(WTNH) Thousands of people bowed their heads in silence and prayer in Hiroshima, Japan today, at the exact moment 70-years ago when the U.S. dropped an atomic bomb on the city.
It was the first time a nuclear weapon had been used in warfare. The bombing ended up killing 140-thousand people, many of them dying instantly, others from radiation poisoning. It launched an ongoing debate about the morality of using such a powerful weapon, even though defenders have always insisted it helped allied forces avoid an invasion of the Japanese mainland, which could have cost many more lives.
Protestors used the occasion to speak against several security bills being pushed by Japanese Prime MInister Shinzo Abe’s government that could send Japanese troops into combat for the first time since World War ll. Abe and his political allies are calling for a stronger security stance by Japan, which has been governed by a pacifist constitution since the end of the war. Abe says the new policies are necessary to ensure Japan’s safety.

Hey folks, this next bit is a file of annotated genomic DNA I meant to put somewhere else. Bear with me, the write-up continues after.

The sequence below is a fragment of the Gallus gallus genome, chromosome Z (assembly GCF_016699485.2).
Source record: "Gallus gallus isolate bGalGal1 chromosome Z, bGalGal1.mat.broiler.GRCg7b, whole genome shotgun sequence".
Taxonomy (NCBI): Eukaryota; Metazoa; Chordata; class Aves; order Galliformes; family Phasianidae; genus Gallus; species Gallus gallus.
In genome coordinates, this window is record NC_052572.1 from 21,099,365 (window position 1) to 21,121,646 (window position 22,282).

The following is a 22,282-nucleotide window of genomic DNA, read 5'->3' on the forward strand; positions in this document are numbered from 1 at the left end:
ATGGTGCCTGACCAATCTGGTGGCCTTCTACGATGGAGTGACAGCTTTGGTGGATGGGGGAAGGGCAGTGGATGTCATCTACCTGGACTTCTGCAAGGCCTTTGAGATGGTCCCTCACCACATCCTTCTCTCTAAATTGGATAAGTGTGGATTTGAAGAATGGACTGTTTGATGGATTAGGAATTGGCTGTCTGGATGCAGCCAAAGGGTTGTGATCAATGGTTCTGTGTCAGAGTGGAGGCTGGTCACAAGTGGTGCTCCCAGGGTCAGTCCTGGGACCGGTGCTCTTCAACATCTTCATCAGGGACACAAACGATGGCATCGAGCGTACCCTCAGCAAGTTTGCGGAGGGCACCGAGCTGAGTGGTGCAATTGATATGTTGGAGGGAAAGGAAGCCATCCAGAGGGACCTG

In three days the country will mark the 70th anniversary of the second atomic bomb, dropped on the city of Nagasaki. 40,000 people were killed instantly in that blast. Six days later, Japan surrendered unconditionally, bringing an end to history’s deadliest war. The Nagasaki blast marked the last time a nuclear weapon has been used in warfare.